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hey well I login to my ssh client as the root user, since I don't know how to do it any other way and then why I try to run this script using the plain old

./filename.ext

an error log is generated saying it cant be run as the root user. I was wondering how I could make it so it's run as not the root user? I'm running debian

Thanks :)

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5 Answers

up vote 5 down vote accepted
sudo -u <another_user> /path/to/filename.ext
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how do i create another user? :/ –  Belgin Fish Jul 28 '11 at 16:11
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In broad terms you will need to create a non root user and then get them to run the program.

adduser fred
mkdir /home/fred
chown fred:users /home/fred
passwd fred

once you have done that you can try running your command with sudo

sudo -u fred ./filename.ext

In general you would be better off creating and using a non root account and then using sudo to run commands that require root privileges.

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how can i add two directories for the user to access? –  Belgin Fish Jul 28 '11 at 16:52
    
How do you mean two directories ? –  Iain Jul 28 '11 at 17:35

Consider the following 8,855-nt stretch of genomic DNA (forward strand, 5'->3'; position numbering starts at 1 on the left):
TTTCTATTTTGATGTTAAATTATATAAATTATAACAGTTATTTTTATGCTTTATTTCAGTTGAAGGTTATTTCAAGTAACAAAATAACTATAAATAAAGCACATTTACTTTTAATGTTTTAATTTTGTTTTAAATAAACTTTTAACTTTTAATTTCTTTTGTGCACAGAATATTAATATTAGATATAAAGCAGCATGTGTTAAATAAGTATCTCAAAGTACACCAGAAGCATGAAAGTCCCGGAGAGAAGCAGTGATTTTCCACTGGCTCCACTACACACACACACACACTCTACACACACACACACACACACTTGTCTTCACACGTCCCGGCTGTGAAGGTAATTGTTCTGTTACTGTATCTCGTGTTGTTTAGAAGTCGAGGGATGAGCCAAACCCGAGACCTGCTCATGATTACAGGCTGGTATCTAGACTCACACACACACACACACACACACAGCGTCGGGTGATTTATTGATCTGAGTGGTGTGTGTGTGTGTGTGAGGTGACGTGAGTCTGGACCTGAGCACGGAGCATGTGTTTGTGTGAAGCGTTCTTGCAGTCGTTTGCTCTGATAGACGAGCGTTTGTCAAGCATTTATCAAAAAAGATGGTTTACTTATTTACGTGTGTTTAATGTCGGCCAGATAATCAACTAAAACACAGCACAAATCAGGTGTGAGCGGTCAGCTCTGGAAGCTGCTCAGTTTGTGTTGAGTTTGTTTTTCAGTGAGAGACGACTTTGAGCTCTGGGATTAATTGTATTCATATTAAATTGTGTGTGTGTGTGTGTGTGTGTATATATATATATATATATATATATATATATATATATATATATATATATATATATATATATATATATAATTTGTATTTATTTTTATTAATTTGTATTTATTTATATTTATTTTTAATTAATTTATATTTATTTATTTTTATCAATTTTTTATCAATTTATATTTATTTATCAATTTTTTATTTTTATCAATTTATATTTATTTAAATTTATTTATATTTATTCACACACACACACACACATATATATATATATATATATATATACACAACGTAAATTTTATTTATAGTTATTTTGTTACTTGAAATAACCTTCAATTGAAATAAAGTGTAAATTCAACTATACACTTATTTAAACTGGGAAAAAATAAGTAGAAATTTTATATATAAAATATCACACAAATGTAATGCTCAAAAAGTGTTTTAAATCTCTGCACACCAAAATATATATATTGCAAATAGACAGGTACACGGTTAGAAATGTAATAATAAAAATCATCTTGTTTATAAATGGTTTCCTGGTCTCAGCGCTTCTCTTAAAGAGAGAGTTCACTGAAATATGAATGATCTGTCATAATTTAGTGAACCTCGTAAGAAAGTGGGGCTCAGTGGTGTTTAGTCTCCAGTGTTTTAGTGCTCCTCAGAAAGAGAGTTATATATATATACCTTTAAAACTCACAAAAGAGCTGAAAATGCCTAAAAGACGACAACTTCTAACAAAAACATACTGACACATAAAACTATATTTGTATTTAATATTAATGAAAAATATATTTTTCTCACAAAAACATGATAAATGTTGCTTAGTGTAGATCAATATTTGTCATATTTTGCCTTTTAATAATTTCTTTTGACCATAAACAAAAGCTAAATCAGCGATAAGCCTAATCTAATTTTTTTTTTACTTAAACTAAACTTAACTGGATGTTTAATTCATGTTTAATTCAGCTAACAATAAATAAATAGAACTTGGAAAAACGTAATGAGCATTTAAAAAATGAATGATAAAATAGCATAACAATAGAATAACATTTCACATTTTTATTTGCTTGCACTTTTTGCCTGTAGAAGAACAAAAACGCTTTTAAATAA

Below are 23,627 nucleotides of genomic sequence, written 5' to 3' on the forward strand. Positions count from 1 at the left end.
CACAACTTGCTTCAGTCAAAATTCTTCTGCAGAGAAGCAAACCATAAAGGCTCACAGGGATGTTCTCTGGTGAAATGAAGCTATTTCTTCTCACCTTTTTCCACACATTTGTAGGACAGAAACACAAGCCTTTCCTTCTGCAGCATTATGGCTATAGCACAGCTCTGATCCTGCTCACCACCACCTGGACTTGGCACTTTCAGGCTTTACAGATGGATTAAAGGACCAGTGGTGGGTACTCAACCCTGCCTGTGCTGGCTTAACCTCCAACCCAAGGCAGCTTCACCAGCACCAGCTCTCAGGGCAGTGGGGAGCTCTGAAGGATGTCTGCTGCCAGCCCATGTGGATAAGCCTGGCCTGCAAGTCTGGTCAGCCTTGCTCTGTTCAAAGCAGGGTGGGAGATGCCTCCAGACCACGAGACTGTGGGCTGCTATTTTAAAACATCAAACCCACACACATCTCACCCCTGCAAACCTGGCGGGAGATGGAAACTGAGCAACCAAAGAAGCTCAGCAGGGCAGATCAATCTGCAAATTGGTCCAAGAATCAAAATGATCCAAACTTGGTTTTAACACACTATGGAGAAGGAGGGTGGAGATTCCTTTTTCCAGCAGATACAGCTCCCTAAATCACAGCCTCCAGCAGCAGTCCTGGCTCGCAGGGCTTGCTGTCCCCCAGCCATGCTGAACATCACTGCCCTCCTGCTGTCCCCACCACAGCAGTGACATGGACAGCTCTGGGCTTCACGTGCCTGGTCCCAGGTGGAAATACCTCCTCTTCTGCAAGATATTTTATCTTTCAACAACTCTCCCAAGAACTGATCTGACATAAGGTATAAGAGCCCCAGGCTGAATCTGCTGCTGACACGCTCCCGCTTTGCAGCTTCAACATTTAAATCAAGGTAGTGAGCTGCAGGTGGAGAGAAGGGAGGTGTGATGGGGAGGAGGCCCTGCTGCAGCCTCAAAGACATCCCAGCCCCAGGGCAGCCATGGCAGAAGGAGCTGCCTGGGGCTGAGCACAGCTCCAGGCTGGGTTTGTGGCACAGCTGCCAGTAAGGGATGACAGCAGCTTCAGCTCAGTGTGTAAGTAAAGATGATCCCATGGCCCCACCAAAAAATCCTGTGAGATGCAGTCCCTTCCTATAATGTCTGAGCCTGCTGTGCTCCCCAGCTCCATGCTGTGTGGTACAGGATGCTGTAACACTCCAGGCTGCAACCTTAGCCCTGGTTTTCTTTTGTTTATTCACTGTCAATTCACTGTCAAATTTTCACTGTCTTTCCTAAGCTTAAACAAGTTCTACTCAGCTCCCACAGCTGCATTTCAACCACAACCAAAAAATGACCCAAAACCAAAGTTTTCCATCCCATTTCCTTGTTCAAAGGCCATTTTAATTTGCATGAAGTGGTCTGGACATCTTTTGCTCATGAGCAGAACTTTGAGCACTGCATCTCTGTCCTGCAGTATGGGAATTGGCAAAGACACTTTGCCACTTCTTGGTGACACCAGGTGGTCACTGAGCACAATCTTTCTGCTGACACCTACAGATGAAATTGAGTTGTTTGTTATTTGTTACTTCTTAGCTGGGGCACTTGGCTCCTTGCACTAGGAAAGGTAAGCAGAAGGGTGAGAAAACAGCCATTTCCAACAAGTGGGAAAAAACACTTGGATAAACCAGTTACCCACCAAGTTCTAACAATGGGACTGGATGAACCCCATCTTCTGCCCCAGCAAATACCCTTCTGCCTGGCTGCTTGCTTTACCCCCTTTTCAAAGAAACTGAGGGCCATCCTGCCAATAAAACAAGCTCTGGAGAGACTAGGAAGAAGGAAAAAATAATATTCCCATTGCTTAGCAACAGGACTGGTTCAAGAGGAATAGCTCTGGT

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First:

PLEASE DON'T LOG IN AS ROOT.

ESPECIALLY NOT OVER THE NETWORK.

Logging in as root is a BAD IDEA - One day you will make a typo that is fairly innocuous as a normal user, but can be catastrophic as root.
You should Create a normal, non-root user for yourself, and log in as that user. The procedures for this vary from distribution to distribution. This user should also be able to run the command in question (since they're not root), which solves the problem in your question.

Second, and semi-related: As others have suggested consider sudo for running the stuff you need to run as root (pretty much every linux distribution has it installed by default, or you can grab it from your package manager). This will require a bit of configuration (you will need to add the user to the sudoers file, or on some Linux distributions simply adding them to the admin group will suffice.
Alternatively you can simply use the su command to switch to root when needed. This lacks the flexibility of sudo, but requires no configuration on Linux systems - see the man page for su for more details.

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+1 Also, if it's accessibly from the net, every script kiddie in the world tries to login as root first. –  Chris S Jul 28 '11 at 16:27
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Take a look at sudo.

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sudo would be my advice if you were user and needed to run the script as root (sudo requires configuration, before using it).

Vice versa, beeing root, and changing privileges to a normal user: use "su".

su -c "./filename.ext" $username

or to gain a login shell with the user privileges:

su - $username

(changing $username to the desired username)

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